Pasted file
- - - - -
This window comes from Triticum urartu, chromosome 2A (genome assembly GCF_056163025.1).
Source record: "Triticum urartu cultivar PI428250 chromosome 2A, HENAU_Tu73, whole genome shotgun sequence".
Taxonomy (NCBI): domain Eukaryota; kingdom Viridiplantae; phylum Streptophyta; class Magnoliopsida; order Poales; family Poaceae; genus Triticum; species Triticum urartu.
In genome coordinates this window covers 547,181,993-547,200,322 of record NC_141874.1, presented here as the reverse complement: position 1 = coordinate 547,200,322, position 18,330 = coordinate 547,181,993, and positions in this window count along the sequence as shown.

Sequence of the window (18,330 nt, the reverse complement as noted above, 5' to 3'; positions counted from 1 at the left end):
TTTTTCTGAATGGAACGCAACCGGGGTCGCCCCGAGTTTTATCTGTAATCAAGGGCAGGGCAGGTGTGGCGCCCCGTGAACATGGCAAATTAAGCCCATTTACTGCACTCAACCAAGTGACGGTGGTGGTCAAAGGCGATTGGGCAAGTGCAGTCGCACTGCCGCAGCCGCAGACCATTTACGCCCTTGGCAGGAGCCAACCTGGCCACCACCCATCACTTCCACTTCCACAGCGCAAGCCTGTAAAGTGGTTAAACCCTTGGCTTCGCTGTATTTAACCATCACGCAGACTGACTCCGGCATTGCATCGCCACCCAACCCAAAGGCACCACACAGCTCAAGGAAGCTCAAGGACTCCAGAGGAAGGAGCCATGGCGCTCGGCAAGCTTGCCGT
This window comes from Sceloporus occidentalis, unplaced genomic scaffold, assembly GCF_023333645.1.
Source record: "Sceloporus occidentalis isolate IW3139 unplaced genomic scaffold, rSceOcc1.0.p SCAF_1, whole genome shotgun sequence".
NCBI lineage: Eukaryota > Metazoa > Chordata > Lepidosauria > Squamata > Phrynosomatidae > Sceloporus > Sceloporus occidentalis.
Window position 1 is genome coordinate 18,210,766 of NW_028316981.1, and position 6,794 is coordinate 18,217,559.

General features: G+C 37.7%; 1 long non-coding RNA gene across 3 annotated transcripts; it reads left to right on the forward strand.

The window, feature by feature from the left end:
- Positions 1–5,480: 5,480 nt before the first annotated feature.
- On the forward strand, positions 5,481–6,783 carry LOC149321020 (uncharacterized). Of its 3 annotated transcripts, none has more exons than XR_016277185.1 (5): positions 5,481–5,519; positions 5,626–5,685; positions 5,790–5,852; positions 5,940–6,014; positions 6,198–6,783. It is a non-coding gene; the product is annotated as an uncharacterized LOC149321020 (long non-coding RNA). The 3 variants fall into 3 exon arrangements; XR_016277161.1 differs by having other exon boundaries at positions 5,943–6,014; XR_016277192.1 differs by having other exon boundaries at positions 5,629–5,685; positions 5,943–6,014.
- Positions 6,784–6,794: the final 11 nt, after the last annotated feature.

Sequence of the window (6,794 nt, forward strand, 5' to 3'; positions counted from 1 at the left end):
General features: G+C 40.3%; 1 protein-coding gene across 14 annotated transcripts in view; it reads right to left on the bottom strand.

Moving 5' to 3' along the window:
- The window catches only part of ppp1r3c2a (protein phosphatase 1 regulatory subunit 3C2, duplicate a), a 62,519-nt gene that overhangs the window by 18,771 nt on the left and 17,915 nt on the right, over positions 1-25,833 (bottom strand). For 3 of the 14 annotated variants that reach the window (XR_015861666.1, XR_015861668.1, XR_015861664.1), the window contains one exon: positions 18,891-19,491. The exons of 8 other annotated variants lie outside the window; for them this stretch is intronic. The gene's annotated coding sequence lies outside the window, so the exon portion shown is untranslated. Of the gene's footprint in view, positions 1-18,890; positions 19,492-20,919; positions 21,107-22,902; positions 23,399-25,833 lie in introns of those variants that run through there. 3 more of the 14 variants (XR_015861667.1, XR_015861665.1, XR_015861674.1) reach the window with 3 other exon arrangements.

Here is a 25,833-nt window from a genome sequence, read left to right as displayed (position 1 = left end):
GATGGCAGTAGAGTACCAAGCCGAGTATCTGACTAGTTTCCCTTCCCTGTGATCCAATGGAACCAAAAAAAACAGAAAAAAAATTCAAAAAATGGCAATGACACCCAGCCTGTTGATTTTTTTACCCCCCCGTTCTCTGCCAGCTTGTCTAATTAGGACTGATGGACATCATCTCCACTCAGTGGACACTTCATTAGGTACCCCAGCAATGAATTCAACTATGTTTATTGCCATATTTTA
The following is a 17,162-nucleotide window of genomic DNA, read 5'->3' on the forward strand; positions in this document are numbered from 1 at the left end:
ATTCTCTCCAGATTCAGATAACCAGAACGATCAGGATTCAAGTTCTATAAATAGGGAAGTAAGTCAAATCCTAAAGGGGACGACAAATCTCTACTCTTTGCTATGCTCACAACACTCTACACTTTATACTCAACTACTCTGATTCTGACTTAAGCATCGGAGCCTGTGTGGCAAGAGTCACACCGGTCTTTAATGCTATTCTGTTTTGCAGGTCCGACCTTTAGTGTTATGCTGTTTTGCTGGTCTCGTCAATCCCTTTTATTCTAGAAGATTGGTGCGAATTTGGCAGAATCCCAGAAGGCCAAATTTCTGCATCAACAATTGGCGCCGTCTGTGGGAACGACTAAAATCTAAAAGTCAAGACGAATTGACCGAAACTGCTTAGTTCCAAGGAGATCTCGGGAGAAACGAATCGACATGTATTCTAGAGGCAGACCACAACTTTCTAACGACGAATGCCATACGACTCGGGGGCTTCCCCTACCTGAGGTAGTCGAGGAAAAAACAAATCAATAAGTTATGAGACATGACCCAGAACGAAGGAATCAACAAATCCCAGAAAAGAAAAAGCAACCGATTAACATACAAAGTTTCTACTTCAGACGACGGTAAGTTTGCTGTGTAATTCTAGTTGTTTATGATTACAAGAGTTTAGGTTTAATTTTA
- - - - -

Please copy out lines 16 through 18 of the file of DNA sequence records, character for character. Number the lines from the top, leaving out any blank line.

Sequence of the window (6,794 nt, forward strand, 5' to 3'; positions counted from 1 at the left end):
General features: G+C 40.3%; 1 protein-coding gene across 14 annotated transcripts in view; it reads right to left on the bottom strand.

Moving 5' to 3' along the window: